We affirm that the Chinese are a peaceable, industrious, and a law-abiding people, and that they are not insensible of, nor ungrateful for, the protection of wise laws justly administered. What they do complain of is-

1. That the laws have been strained and tortured to oppress them.

2. That the laws have even been broken to inflict harsh treatment and injustice.

3. That by the hasty and violent conduct of the various Colonial Governments, which should have held the scales of justice evenly balanced, the more ignorant portion of the population have been incited and encouraged to outrage the feelings and show contempt and hatred to our countrymen.

We think all this is bad and foolish for these reasons.

That a time may come, nay probably will come, sooner than is supposed, when the presence and power of China as a great nation will be felt in these seas, and it lies with you to say, as wise men or otherwise, if this is to be for good or for evil.

That injustice, inhumanity, and violence afford a poor foundation to build up the life of a young nation, and however popular in the meantime it may be with the unthinking multitude, yet we are most sure such weapons mean disaster in the future to the users.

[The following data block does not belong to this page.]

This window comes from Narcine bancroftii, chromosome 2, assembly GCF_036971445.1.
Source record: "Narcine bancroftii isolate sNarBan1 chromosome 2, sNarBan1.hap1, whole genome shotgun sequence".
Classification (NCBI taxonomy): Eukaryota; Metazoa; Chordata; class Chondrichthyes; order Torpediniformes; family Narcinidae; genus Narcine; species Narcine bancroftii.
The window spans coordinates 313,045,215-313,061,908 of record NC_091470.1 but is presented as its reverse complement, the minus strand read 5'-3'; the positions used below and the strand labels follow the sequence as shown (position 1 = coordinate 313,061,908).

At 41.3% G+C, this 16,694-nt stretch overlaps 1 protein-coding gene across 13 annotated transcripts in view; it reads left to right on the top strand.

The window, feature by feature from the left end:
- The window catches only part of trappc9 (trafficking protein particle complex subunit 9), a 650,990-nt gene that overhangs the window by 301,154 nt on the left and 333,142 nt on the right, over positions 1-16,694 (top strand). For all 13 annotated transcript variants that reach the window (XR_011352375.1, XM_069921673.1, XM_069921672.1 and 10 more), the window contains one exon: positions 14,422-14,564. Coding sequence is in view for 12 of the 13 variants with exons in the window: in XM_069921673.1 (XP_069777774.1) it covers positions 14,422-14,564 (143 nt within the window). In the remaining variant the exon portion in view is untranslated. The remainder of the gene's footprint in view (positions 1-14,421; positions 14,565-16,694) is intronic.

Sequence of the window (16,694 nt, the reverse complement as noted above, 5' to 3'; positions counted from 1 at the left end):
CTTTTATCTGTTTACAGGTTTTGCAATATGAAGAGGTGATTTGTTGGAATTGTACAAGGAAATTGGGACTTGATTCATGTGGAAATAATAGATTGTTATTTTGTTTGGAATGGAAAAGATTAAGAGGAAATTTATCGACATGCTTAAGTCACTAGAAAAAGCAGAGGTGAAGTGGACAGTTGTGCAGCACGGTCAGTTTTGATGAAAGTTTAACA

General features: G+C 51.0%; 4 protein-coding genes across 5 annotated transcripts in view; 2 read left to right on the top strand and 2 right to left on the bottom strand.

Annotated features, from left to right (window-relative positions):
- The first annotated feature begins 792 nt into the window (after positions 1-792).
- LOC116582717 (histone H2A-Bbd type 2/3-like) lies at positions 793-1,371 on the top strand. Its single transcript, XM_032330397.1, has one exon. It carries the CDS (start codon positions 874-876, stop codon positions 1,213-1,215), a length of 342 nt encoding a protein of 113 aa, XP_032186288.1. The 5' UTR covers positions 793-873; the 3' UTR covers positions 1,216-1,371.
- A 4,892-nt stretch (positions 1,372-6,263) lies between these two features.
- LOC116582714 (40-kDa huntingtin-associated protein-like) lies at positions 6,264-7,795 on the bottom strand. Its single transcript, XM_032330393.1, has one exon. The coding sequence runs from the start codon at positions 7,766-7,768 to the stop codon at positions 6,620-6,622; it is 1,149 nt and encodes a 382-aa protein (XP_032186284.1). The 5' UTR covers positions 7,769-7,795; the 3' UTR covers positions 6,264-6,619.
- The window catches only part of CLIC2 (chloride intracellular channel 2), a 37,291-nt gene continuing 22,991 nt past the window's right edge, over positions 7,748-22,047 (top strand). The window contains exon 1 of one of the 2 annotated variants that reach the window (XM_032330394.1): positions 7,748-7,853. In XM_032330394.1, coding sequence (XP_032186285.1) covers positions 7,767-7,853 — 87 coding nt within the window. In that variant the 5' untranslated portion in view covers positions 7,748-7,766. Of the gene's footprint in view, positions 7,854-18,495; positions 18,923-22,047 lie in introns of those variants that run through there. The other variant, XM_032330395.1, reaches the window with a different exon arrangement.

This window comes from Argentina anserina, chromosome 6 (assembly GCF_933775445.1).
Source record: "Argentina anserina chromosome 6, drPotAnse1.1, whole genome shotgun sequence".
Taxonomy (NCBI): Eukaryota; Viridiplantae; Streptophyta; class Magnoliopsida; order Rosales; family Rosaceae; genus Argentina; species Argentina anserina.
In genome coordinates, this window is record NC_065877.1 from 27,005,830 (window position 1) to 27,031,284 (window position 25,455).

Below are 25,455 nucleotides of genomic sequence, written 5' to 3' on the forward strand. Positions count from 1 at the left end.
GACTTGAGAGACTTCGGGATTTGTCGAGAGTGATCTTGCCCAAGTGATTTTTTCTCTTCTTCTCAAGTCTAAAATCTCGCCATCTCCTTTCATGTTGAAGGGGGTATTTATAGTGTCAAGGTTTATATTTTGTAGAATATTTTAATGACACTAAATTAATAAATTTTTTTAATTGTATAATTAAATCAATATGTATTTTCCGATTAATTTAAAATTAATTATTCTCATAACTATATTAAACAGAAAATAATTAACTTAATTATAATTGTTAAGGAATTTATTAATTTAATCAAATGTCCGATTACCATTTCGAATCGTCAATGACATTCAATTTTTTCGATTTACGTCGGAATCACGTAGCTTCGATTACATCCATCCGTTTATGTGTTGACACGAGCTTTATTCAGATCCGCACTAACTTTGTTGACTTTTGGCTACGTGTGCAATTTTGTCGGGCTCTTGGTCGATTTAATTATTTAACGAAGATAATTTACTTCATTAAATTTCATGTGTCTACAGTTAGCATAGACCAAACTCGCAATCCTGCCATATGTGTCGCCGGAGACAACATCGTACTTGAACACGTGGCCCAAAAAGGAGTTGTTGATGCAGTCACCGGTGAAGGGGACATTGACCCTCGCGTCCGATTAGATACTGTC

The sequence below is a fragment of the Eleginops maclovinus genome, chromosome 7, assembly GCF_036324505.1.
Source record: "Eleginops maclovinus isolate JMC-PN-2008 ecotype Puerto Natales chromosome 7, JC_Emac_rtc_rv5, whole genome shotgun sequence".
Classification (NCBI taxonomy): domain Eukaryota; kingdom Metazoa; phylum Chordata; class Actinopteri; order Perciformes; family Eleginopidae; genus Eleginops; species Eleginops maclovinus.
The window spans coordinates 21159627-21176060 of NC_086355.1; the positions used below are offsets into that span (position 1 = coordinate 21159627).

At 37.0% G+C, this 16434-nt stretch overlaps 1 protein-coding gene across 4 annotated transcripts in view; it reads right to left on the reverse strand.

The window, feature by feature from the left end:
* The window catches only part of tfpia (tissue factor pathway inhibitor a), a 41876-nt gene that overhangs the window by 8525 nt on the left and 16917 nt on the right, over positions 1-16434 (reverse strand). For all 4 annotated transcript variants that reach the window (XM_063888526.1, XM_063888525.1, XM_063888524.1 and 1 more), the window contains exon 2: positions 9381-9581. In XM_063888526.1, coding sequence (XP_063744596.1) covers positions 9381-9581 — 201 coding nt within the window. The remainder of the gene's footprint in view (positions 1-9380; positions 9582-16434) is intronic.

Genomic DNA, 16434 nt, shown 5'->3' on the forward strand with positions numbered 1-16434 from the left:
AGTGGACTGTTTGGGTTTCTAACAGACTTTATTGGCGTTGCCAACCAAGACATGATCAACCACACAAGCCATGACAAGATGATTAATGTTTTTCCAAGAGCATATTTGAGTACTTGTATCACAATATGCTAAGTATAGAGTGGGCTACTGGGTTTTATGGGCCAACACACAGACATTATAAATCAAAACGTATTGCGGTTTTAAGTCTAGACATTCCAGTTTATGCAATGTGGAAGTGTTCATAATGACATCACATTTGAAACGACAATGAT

The stringency of the laws at present regulating immigration from China effectually preclude many being added to the population even if it were much desired. We, however, do not hesitate to confidently affirm that were the ports open and free, the Chinese population of Australia would always remain an insignificant portion of the whole.

Finally, it is our belief that the matter your Honorable Conference has in hand is weighty - no mere family quarrel, but one that touches most intimately international rights and obligations - dealing as it does with the stranger, within your gates. It cannot be decided by a wave of the hand, nor by heated public orations.

The Supreme Court of one colony has declared "it is not aware that such a course of conduct as has been pursued in reference to the Chinese has ever been adopted at any period of our history." Imperial statesmen have counselled you that friendship with China was well worth purchasing at the cost of a little sacrifice. We trust, therefore, that for the sake of the two great countries whose interests are involved that the dictates of humanity and justice may rule your deliberations, and that you will be guided to remember that it is righteousness alone which exalteth a nation, but that sin is the reproach of any people.

We have the honour to remain, your obedient servants,

For and on behalf of the Committee of Chinese residents, Melbourne,
CHEOK KONG [sic] CHEONG, Chairman.